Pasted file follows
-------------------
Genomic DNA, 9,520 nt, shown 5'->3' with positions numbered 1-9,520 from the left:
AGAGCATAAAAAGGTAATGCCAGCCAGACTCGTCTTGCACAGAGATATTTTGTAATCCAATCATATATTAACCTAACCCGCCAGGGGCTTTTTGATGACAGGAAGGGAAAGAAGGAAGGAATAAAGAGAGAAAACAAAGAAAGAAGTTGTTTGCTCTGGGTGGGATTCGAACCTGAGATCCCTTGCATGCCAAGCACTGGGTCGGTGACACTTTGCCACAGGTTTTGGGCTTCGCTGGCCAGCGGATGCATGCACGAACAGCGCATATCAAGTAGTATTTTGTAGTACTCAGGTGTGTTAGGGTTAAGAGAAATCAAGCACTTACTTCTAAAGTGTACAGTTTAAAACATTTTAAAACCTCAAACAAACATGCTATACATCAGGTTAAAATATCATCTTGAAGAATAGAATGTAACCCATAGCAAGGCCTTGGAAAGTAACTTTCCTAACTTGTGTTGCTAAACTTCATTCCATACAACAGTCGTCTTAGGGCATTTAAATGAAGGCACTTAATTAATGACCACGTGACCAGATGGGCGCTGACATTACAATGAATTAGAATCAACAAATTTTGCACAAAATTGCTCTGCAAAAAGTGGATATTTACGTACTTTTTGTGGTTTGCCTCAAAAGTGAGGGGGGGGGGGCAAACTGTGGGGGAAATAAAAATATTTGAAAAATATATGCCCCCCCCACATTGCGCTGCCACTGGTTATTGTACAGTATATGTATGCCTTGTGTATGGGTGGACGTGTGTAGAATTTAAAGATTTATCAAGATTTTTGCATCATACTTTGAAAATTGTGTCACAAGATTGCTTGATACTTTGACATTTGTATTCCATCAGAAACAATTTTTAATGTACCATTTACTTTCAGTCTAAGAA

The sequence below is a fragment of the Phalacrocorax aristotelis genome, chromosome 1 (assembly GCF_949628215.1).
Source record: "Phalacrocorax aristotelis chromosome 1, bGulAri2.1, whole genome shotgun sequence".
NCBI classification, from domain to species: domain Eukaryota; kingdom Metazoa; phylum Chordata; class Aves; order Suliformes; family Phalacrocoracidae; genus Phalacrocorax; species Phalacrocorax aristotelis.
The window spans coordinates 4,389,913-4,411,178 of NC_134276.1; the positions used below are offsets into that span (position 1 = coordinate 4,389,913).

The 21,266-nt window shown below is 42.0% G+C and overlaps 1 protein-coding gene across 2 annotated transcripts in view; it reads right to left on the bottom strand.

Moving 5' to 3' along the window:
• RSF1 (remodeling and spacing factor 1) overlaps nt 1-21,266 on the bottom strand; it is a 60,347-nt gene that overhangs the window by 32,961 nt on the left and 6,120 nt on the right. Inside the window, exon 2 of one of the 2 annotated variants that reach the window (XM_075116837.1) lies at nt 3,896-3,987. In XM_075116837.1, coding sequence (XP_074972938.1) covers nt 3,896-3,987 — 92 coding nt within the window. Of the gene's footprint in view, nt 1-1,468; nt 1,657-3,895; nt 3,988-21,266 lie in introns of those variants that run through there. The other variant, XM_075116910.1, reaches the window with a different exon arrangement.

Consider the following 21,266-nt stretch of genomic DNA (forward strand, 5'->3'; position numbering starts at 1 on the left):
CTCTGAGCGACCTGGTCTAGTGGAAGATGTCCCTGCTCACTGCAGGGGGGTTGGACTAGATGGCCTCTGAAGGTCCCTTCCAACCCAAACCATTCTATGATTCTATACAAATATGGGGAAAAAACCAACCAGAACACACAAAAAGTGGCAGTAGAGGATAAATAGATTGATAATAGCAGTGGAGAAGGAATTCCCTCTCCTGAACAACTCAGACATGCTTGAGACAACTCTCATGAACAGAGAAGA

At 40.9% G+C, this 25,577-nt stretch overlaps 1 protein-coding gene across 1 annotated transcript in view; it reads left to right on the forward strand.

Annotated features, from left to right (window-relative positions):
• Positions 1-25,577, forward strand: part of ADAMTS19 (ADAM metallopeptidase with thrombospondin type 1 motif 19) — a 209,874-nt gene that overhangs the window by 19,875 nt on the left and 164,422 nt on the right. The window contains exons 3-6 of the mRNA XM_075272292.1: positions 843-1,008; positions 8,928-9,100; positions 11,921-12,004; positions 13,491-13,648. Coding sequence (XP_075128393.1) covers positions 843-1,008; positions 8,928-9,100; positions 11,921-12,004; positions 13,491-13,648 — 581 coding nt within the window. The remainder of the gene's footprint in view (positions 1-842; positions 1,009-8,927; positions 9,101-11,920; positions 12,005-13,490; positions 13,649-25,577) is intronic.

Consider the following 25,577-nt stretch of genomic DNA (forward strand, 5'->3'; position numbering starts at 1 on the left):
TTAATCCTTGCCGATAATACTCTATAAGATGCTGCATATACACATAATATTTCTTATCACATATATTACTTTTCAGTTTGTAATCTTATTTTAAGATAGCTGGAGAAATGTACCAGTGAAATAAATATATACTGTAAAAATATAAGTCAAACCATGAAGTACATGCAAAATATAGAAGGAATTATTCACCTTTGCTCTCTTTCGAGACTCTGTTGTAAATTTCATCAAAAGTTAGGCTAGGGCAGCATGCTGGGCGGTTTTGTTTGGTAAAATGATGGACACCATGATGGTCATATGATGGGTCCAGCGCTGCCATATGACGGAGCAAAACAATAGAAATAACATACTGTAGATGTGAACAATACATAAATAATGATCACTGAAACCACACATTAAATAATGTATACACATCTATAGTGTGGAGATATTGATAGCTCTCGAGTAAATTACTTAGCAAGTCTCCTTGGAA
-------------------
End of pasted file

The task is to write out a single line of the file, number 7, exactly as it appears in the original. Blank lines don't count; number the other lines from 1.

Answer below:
The 21,266-nt window shown below is 42.0% G+C and overlaps 1 protein-coding gene across 2 annotated transcripts in view; it reads right to left on the bottom strand.